Started this skirt project three hours ago, after a few breaks to deal with my little one, I have completed my knit pencil skirt! No doubt to be the first of many as I thouroughly enjoyed the entire simple process! I followed the video and paused as I reached a new step, allowing me time to work on what I just saw. Exhilarating to accomplish such a pretty skirt – knit skirt I might add – in a short evening! Cheers
Like the pencil skirt
Loved the simple instructions! This is motivating!
I love the pattern but I would love for mine to be more contoured to my knees. And my question is to do that is it better to put a split in the back or on both sides?? And how long or deep a split is considered decent?? Thank you!
This is going to come down to personal preference as well as what you find more comfortable and easier to walk in. Also, a slit up the back may look more formal/professional whereas slits on the sides can look more casual. As for how far up the slit should go, you can determine that by measuring from your waist down to where you would be comfortable with the top of the slit ending. Transfer that measurement to the skirt pattern and then cut and hem accordingly.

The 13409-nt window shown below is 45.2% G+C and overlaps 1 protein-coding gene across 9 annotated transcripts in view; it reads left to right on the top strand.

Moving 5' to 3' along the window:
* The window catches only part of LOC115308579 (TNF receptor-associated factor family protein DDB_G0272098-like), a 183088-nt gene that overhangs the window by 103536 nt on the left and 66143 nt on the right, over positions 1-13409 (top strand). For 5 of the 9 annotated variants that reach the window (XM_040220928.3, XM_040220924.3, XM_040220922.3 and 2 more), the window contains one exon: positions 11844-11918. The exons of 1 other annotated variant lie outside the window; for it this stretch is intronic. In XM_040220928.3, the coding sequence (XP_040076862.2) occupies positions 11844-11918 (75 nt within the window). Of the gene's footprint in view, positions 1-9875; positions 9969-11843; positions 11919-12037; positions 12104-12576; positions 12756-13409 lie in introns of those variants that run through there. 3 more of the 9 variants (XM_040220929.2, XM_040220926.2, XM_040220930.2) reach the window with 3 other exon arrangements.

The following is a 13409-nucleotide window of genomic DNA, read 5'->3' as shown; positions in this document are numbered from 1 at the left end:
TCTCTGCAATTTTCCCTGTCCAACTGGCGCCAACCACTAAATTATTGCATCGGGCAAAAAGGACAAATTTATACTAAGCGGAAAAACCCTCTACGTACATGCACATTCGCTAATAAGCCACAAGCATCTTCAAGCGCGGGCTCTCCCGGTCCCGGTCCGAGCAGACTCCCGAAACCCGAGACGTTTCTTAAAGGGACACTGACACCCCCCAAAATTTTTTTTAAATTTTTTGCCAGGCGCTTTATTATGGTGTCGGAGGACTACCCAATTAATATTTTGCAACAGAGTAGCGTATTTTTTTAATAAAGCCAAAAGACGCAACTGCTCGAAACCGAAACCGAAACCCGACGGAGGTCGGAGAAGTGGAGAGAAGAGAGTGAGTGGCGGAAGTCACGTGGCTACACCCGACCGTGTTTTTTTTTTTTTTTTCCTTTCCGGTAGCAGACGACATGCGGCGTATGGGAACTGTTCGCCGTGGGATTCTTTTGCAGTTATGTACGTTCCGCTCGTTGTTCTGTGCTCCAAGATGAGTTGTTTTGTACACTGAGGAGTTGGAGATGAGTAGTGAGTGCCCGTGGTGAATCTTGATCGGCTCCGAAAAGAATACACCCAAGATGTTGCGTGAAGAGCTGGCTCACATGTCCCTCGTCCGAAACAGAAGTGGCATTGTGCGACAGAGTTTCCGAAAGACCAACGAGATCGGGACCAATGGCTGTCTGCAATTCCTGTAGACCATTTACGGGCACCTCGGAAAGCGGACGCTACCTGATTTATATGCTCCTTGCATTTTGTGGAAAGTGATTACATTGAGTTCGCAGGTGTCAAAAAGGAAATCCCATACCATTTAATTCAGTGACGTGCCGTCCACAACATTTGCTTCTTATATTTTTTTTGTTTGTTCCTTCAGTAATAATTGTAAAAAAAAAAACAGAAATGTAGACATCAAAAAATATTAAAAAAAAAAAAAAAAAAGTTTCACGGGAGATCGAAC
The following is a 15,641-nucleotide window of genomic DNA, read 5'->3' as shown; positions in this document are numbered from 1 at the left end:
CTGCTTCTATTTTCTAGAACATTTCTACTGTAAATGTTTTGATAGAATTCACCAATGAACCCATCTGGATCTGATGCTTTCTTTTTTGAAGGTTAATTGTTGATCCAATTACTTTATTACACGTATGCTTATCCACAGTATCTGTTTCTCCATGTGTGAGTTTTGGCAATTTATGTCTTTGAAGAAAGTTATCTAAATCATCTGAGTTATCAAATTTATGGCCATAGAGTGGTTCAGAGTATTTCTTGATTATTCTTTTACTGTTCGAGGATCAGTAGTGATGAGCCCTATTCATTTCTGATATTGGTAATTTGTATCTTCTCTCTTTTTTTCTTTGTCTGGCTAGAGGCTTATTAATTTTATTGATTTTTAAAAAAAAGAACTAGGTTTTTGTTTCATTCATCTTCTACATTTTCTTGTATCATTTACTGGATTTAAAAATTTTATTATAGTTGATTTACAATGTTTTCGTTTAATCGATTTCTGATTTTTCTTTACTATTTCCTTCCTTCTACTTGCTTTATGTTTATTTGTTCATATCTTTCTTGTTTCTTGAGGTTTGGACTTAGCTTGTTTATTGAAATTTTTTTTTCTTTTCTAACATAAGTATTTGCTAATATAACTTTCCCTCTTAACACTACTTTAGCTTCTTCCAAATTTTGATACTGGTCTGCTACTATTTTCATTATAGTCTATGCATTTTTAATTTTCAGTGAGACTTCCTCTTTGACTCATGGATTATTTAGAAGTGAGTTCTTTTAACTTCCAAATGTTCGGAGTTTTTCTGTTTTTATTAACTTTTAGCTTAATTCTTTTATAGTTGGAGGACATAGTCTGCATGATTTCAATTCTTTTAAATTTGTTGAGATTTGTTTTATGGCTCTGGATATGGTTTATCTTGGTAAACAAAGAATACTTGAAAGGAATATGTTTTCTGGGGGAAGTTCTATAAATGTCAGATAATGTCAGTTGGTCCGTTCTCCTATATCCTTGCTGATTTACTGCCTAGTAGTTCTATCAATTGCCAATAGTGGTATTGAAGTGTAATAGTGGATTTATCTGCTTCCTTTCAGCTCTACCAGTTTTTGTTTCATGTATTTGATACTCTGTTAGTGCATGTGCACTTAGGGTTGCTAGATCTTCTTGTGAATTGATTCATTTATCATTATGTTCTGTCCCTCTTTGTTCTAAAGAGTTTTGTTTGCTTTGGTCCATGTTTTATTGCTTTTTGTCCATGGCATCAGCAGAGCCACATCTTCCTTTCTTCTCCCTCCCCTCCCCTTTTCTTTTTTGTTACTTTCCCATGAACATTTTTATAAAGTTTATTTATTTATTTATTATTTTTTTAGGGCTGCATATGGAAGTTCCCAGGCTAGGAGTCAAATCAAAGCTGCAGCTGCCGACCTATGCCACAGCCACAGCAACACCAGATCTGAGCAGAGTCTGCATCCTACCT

Hope this helps!
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Thank you so much i am going to give it a try…. very good details and excellent explanation!
This is great!
How would you serge the with a overclock machine
Hi, Yvette. You could serge the side seams and the hem of the skirt with a serger and then use a conventional machine to attach the elastic.
Thanks you. I will definitely be making this…
Thanks you make this skirt look easy.
Great instructions. Do you have to use a Seeger?
Thank you. That was very interesting and very easy to follow.
keep it coming. plain and simply
Very easy instructions! Thank You so much!
Thank you for the nice step by step instructions.